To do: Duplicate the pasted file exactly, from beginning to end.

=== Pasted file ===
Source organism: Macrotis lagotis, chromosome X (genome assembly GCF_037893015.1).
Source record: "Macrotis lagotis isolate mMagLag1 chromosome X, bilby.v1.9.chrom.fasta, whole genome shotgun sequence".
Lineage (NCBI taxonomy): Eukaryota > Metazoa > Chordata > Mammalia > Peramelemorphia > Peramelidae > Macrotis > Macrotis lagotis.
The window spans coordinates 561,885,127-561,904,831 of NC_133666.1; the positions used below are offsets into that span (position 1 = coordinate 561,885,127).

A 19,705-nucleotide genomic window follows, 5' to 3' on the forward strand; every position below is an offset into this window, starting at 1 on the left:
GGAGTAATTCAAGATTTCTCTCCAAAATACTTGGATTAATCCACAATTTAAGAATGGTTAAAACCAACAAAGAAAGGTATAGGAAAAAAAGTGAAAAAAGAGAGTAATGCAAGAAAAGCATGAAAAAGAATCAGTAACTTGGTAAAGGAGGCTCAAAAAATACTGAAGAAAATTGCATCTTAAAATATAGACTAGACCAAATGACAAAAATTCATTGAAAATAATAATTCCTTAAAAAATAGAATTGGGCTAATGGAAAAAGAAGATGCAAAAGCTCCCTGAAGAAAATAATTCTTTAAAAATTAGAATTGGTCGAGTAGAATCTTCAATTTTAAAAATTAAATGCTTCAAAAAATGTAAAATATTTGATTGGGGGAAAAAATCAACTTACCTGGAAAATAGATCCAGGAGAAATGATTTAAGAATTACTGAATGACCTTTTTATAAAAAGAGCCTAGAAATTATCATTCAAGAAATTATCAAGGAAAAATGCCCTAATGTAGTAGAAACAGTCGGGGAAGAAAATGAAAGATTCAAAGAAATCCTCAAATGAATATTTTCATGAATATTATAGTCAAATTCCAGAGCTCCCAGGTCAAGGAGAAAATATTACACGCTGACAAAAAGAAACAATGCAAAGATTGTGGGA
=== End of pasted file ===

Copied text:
Source organism: Macrotis lagotis, chromosome X (genome assembly GCF_037893015.1).
Source record: "Macrotis lagotis isolate mMagLag1 chromosome X, bilby.v1.9.chrom.fasta, whole genome shotgun sequence".
Lineage (NCBI taxonomy): Eukaryota > Metazoa > Chordata > Mammalia > Peramelemorphia > Peramelidae > Macrotis > Macrotis lagotis.
The window spans coordinates 561,885,127-561,904,831 of NC_133666.1; the positions used below are offsets into that span (position 1 = coordinate 561,885,127).

A 19,705-nucleotide genomic window follows, 5' to 3' on the forward strand; every position below is an offset into this window, starting at 1 on the left:
GGAGTAATTCAAGATTTCTCTCCAAAATACTTGGATTAATCCACAATTTAAGAATGGTTAAAACCAACAAAGAAAGGTATAGGAAAAAAAGTGAAAAAAGAGAGTAATGCAAGAAAAGCATGAAAAAGAATCAGTAACTTGGTAAAGGAGGCTCAAAAAATACTGAAGAAAATTGCATCTTAAAATATAGACTAGACCAAATGACAAAAATTCATTGAAAATAATAATTCCTTAAAAAATAGAATTGGGCTAATGGAAAAAGAAGATGCAAAAGCTCCCTGAAGAAAATAATTCTTTAAAAATTAGAATTGGTCGAGTAGAATCTTCAATTTTAAAAATTAAATGCTTCAAAAAATGTAAAATATTTGATTGGGGGAAAAAATCAACTTACCTGGAAAATAGATCCAGGAGAAATGATTTAAGAATTACTGAATGACCTTTTTATAAAAAGAGCCTAGAAATTATCATTCAAGAAATTATCAAGGAAAAATGCCCTAATGTAGTAGAAACAGTCGGGGAAGAAAATGAAAGATTCAAAGAAATCCTCAAATGAATATTTTCATGAATATTATAGTCAAATTCCAGAGCTCCCAGGTCAAGGAGAAAATATTACACGCTGACAAAAAGAAACAATGCAAAGATTGTGGGA